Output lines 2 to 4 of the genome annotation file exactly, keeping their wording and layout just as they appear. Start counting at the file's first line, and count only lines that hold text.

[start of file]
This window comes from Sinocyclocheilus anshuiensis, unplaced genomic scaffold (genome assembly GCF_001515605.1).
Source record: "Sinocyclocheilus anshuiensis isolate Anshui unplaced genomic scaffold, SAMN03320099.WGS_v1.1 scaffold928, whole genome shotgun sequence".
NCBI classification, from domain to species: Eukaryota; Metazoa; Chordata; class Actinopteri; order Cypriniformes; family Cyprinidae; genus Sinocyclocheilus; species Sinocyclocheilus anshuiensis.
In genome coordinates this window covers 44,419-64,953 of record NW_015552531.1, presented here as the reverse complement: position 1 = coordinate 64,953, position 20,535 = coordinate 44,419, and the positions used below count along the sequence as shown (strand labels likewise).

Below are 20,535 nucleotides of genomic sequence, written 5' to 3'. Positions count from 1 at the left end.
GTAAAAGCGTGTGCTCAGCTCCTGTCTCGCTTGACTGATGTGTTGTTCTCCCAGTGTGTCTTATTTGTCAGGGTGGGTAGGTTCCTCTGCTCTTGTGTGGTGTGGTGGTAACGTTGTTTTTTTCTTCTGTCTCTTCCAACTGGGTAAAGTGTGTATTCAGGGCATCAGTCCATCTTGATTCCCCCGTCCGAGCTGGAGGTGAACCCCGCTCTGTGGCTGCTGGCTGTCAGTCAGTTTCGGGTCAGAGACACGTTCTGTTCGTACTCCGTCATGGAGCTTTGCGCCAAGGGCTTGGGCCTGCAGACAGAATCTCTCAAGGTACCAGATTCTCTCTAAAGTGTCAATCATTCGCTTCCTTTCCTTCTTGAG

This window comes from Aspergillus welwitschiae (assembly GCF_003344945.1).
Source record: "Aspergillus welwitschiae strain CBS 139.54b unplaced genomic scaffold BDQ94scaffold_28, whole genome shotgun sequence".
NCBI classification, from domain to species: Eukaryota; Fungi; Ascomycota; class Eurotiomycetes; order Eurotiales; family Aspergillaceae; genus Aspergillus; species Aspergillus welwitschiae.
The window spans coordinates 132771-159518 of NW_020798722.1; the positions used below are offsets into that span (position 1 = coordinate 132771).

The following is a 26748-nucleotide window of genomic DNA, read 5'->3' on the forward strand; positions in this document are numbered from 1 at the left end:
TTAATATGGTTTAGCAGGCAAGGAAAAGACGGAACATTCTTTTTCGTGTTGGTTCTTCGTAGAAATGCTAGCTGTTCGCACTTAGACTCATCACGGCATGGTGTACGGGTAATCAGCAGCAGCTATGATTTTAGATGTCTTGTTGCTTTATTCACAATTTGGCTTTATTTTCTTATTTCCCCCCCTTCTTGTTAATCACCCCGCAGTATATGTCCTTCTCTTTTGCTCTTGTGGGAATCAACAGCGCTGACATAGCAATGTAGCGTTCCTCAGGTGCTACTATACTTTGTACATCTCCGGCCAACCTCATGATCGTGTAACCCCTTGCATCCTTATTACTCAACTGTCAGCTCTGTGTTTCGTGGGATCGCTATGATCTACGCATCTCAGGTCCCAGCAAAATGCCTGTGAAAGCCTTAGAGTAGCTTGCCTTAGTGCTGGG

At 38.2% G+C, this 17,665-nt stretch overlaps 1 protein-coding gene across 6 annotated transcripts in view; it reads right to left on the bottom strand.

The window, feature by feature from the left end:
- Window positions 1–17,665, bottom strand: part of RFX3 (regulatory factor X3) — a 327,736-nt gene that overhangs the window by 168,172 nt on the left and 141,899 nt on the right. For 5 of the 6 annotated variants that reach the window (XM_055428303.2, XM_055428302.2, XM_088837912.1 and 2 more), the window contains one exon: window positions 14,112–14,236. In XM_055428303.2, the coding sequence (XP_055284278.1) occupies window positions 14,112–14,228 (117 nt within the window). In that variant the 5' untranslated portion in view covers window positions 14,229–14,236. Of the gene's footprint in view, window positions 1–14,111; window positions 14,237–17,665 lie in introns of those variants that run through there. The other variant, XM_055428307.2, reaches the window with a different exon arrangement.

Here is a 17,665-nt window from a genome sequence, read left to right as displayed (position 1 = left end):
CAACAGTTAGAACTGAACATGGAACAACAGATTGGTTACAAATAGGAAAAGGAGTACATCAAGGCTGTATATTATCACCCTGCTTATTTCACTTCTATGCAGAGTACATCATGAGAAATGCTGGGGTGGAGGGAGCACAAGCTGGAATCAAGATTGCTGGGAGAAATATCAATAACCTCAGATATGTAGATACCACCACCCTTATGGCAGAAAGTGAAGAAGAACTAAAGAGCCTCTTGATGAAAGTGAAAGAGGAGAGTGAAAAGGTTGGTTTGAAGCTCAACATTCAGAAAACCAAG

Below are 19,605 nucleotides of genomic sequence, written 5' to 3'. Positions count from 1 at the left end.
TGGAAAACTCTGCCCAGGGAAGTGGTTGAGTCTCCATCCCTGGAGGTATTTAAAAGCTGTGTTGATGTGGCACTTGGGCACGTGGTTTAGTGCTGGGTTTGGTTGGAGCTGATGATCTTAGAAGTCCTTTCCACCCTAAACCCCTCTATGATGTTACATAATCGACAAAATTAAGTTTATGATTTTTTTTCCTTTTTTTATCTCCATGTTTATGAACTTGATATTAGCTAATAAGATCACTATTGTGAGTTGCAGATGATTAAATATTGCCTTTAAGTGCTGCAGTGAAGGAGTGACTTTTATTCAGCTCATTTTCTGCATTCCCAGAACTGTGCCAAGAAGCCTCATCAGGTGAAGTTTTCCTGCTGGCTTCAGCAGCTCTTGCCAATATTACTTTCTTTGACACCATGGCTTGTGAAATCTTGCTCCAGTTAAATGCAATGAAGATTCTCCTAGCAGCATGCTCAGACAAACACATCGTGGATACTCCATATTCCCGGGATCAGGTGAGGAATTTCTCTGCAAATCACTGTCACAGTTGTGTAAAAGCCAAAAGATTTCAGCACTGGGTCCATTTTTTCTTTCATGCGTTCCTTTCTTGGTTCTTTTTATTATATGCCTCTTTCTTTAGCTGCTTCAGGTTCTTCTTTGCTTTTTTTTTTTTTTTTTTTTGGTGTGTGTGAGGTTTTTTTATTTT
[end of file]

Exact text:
Source record: "Sinocyclocheilus anshuiensis isolate Anshui unplaced genomic scaffold, SAMN03320099.WGS_v1.1 scaffold928, whole genome shotgun sequence".
NCBI classification, from domain to species: Eukaryota; Metazoa; Chordata; class Actinopteri; order Cypriniformes; family Cyprinidae; genus Sinocyclocheilus; species Sinocyclocheilus anshuiensis.
In genome coordinates this window covers 44,419-64,953 of record NW_015552531.1, presented here as the reverse complement: position 1 = coordinate 64,953, position 20,535 = coordinate 44,419, and the positions used below count along the sequence as shown (strand labels likewise).